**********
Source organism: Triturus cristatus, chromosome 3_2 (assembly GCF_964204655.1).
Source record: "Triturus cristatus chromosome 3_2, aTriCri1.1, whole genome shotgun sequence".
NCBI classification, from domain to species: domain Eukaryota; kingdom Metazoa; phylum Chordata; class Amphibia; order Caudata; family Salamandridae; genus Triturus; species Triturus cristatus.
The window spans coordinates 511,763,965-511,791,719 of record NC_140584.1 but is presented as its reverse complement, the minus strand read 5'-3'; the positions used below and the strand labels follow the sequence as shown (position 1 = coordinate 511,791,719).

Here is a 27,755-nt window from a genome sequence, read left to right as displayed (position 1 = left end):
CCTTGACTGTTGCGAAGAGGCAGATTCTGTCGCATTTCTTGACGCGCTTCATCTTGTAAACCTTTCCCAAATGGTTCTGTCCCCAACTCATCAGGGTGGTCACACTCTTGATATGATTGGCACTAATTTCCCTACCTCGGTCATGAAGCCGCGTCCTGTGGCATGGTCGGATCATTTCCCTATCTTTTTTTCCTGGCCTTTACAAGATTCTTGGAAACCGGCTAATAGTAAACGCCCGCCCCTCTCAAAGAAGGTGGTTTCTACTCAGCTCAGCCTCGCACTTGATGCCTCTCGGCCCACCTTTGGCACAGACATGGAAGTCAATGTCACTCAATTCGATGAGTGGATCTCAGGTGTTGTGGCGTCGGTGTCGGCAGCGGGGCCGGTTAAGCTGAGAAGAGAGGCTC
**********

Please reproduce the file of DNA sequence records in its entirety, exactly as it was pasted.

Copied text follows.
Source organism: Triturus cristatus, chromosome 3_2 (assembly GCF_964204655.1).
Source record: "Triturus cristatus chromosome 3_2, aTriCri1.1, whole genome shotgun sequence".
NCBI classification, from domain to species: domain Eukaryota; kingdom Metazoa; phylum Chordata; class Amphibia; order Caudata; family Salamandridae; genus Triturus; species Triturus cristatus.
The window spans coordinates 511,763,965-511,791,719 of record NC_140584.1 but is presented as its reverse complement, the minus strand read 5'-3'; the positions used below and the strand labels follow the sequence as shown (position 1 = coordinate 511,791,719).

Here is a 27,755-nt window from a genome sequence, read left to right as displayed (position 1 = left end):
CCTTGACTGTTGCGAAGAGGCAGATTCTGTCGCATTTCTTGACGCGCTTCATCTTGTAAACCTTTCCCAAATGGTTCTGTCCCCAACTCATCAGGGTGGTCACACTCTTGATATGATTGGCACTAATTTCCCTACCTCGGTCATGAAGCCGCGTCCTGTGGCATGGTCGGATCATTTCCCTATCTTTTTTTCCTGGCCTTTACAAGATTCTTGGAAACCGGCTAATAGTAAACGCCCGCCCCTCTCAAAGAAGGTGGTTTCTACTCAGCTCAGCCTCGCACTTGATGCCTCTCGGCCCACCTTTGGCACAGACATGGAAGTCAATGTCACTCAATTCGATGAGTGGATCTCAGGTGTTGTGGCGTCGGTGTCGGCAGCGGGGCCGGTTAAGCTGAGAAGAGAGGCTC